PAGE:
Angling at Mantar from the perspective of a hardcore punk and heavy rock fan who fell into heavy/extreme metal while simultaneously keeping up with early 90’s ‘grunge’-adjacent weird rock as a point of origin I absolutely understand the language this record is speaking, ultimately figuring its way through a best case scenario where a notion of dark, affected intensity matches the freed soul felt within songs written to matter and stick with the listener. In this sense ‘Pain is Forever and This is the End‘ bears some appreciable integrity in exposing more of their acts somewhat stiff heavy rock soul, a swinging-yet-aggro expression which is surreal in a satisfying way even when it is to the detriment of their greater accessibility. In a way the experience nullifies past efforts as a bit less focused and intentional in hindsight, prompting me to not dwell on the long walk it took to get to this point and this is more a compliment than a detraction from my point of view. All in all, the full listen eventually began to feel like a compromise rather than a breakthrough, wherein their choruses could be bigger, the riffs could be heavier, and only about one third of their efforts made a dent in mind. A good case made to continue catching the band live though not their crossover magnum opus realized just yet. A moderately high recommendation.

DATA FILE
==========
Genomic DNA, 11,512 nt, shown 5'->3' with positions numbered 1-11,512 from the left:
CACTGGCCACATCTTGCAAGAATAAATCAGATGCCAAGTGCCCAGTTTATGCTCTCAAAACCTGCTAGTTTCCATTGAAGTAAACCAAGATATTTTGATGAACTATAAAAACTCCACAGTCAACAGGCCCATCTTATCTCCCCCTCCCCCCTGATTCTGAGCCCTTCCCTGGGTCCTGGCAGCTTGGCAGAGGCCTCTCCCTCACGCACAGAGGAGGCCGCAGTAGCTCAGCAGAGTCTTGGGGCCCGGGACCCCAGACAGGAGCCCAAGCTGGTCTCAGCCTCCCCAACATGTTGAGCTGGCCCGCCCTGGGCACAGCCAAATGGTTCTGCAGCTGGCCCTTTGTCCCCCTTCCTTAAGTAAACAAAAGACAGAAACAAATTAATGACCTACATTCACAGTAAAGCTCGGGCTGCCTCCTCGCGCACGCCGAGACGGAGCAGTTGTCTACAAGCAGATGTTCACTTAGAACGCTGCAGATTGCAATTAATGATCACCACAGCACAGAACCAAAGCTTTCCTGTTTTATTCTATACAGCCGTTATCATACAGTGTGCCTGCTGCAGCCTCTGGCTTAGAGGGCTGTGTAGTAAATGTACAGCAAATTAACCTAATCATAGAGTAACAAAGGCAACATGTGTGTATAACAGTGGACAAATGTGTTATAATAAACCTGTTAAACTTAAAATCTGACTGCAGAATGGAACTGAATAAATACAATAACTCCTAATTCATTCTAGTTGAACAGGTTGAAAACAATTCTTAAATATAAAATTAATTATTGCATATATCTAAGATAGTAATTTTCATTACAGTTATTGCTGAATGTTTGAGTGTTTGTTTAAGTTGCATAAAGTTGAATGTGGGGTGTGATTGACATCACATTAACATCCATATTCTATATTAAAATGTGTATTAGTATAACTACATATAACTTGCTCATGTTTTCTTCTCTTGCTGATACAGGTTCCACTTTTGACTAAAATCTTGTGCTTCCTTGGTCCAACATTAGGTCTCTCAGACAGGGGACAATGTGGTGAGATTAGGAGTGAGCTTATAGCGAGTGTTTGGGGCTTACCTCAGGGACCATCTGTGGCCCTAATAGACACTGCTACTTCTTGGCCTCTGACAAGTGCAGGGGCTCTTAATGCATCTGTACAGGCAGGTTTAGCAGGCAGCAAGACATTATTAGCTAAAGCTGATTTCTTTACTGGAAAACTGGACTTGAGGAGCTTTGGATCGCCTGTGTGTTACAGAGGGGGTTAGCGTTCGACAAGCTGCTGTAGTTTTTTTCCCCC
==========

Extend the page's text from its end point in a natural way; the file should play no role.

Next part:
|TITLE:||Pain is Forever and This is the End|
|LABEL(S):||Metal Blade Records|
|RELEASE DATE:||July 15th, 2022|